The MasterBlog: Credit Mess (cont): The $25bn Citi CDO liquidity put - and who else has one and All hail the return of mezz
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Friday, November 23, 2007

Credit Mess (cont): The $25bn Citi CDO liquidity put - and who else has one and All hail the return of mezz

A post from the FT on the credit mess and on the return of opportunities in the mezzanine market as companies struggle to stay afloat

The $25bn Citi CDO liquidity put - and who else has one

Doing the rounds is talk of a CDO "liquidity put" that has troubled Citi with billions in extra subprime exposure.
Speculation about the "liquidity put" kicked-off after an interview with Citi president Robert Rubin in Fortune magazine last week. Fortune recounts:
Citi started then to have ominous dealings with CDOs that carried a "liquidity put." Never heard of a liquidity put? Google will give you a few uninformative references. But it is testimony to the obscurity of this term that Rubin says he had never heard of liquidity puts until they started harassing Citi last summer.
Peter Cohan at BloggingStocks picked up and promptly made it a lead. Felix Salmon also has some questions. Firstly, why hasn't this got more coverage? And secondly, who else has these "liquidity puts"? Brad de Long wants answers too.
FT Alphaville noted Citi's massive growth in CDO exposure - bizarrely through the commercial paper market - when the bank reported its Q3s. You can read all the detail here, but in a nutshell, this is the mystery "liquidity put".
Back in early November, we didn't know them as "liquidity puts" - just "agreements" in the structuring of Citi's CDO deals.
Here's the deal:
Several CDOs were created by Citi in 2005 that borrowed from technology used in designing SIVs- another market in which Citi was a leader. The rationale was that a CDO which could issue short-term commercial debt (alongside its traditional issuance) would have access to a broader funding market and would be able to more dynamically manage its funding portfolio. To mitigate any CP rollover risk, Citi entered into a series of "agreements" which forced it to buy the CDO CP if no one else would. As Mr Rubin calls them, "liquidity puts".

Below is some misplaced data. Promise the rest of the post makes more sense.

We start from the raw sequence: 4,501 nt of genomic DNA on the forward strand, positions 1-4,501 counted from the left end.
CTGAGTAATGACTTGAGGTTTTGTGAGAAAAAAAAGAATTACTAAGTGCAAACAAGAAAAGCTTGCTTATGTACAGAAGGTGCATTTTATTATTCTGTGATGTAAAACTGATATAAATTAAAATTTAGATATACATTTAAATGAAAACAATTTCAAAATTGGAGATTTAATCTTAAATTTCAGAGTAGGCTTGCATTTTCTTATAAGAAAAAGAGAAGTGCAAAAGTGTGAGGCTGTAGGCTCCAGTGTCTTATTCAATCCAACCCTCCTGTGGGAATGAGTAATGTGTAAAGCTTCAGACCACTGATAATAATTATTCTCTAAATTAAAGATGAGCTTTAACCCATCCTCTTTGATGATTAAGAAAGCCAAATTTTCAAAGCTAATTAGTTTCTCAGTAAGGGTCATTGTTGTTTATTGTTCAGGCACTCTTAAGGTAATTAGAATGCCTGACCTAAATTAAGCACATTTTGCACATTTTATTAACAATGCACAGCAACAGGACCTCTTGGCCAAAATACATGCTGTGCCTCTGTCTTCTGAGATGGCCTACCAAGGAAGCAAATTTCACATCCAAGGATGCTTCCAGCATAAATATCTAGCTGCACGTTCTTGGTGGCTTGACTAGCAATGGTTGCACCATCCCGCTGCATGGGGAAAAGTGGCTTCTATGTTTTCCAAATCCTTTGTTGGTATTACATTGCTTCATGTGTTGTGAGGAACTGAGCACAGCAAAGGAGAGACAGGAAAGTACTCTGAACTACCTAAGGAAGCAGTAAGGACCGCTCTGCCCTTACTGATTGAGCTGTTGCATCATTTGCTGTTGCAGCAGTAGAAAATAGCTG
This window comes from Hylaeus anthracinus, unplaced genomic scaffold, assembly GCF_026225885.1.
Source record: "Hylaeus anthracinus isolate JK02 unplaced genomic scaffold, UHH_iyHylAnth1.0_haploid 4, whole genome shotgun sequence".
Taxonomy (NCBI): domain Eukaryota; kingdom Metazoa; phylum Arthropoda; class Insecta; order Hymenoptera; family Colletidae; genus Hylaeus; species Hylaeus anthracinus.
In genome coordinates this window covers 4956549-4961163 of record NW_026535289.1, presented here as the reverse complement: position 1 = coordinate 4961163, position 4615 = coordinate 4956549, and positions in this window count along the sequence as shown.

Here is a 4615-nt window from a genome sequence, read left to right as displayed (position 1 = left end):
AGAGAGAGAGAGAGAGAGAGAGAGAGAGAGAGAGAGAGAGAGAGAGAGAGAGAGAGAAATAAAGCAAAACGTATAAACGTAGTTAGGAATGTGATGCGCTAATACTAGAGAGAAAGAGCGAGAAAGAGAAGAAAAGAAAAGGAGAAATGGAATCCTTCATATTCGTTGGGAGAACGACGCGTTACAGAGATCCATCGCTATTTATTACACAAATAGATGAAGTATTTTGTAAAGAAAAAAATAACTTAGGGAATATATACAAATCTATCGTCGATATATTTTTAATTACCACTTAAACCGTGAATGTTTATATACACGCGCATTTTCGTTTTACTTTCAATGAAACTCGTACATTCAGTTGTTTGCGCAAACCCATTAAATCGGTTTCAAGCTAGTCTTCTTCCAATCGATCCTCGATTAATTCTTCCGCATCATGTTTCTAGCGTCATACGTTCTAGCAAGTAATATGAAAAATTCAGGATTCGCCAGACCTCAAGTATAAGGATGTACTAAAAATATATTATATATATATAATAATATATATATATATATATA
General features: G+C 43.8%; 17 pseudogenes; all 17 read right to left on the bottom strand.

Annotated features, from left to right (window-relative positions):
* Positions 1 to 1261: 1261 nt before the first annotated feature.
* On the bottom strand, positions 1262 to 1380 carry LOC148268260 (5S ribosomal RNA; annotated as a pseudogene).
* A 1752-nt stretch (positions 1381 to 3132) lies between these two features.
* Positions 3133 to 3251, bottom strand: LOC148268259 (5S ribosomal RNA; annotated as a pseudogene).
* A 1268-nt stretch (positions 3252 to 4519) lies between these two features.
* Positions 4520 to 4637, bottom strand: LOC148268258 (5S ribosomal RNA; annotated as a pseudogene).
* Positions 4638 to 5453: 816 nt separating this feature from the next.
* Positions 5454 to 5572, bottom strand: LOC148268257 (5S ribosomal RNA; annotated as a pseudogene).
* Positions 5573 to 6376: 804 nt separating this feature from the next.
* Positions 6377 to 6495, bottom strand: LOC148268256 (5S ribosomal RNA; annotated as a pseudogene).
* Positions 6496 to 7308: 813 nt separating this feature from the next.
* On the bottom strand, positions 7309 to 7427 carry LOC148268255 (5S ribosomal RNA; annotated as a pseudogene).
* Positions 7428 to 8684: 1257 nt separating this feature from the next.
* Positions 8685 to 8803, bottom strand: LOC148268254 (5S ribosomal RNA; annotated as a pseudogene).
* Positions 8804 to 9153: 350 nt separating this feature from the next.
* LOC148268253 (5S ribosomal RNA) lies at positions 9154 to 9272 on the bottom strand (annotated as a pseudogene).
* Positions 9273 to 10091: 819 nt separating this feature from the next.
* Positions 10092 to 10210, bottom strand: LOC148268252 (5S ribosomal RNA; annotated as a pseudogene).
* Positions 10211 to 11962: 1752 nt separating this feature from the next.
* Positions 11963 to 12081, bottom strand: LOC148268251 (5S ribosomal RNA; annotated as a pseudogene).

And those CDO commercial paper "liquidity puts" forced a staggering $25bn increase in Citi's CDO exposure - at a time when the market was falling apart. Like Salmon, we're bemused as to why that notion hasn't been more widely reported.
And it may not just be a Citi problem.
It seems that Bank of America had similarly structured CDO deals in place. In their 10Q, viewable here, there's an admission that:
The Corporation is obligated under the written put options to provide funding to the CDOs by purchasing the commercial paper at predetermined contractual yields…
And as we understand things, those obligations forced BofA to buy $12bn of CDO CP from off balance sheet CDOs.

All hail the return of mezz

Being the piggy-in-the-middle can be uncomfortable, and hard work - but may also in the event prove rewarding.
So it seems for Intermediate Capital. The mezzanine specialist on Friday expressed the rare sentiment that credit market turmoil was looking very good for business.
John Manser, chairman, said, as he reported pre-tax profit up 33 per cent for the six months to September, that the credit ructions had generated "considerable opportunities" for mezz specialists such as ICG. Indeed, he added, the group's growth prospects have "materially improved" as a result. That's not a boast many companies will be making over the coming year.
Lex this week noted that the re-emergence of mezz financing is another sure sign that the credit party is over. Ranked between senior debt and equity, but often with some equity-like characteristics, mezz found itself out of favour in the liquidity heyday as investors instead opted for cheaper instruments, such as second lien debt and PIK notes.
And the "dramatic reversal" of trends seen in the first half of this year, say ICG, is only just beginning. The credit bubble has burst and "the world in which covenant lite, and indeed due diligence lite, had become the norm, has now changed and is unlikely to re-emerge in the foreseeable future."
Before July, banks and investment banks had been arranging and underwriting increasing amounts of debt for onward distribution to the institutional investors with, we thought, poor structures and no margin for safety. These banks, have found themselves left with many hundreds of millions of dollars and euros worth of risky debt. This, added to the warehouses they were building for CDO investors and the Structured Investment Vehicles (SIV), which they have now had to absorb on balance sheet or finance, has used up a massive amount of bank capacity and will limit activity in LBO markets in both Europe and North America.
ICG will need that activity to pick back up before they can cash in, though the group adds that they expect the deal flow in Asia-Pacific - which was largely isolated from the credit market excesses - to continue strongly.
The mezz providers won't have it all their own way, noted Lex. Deals reamin stuck in the €250m to €500m bracket and are taking much longer to put together. And as the deals get bigger, sponsors, having primed investors to expect lower returns, may opt to pump in more equity than pay up for mezz.
But hey - at least someone's found a silver lining. There's a distinct whiff of satisfaction around the statement, which notes that ICG warned that we were all in bubble territory back at their results in June.
In other words, we TOLD you so.

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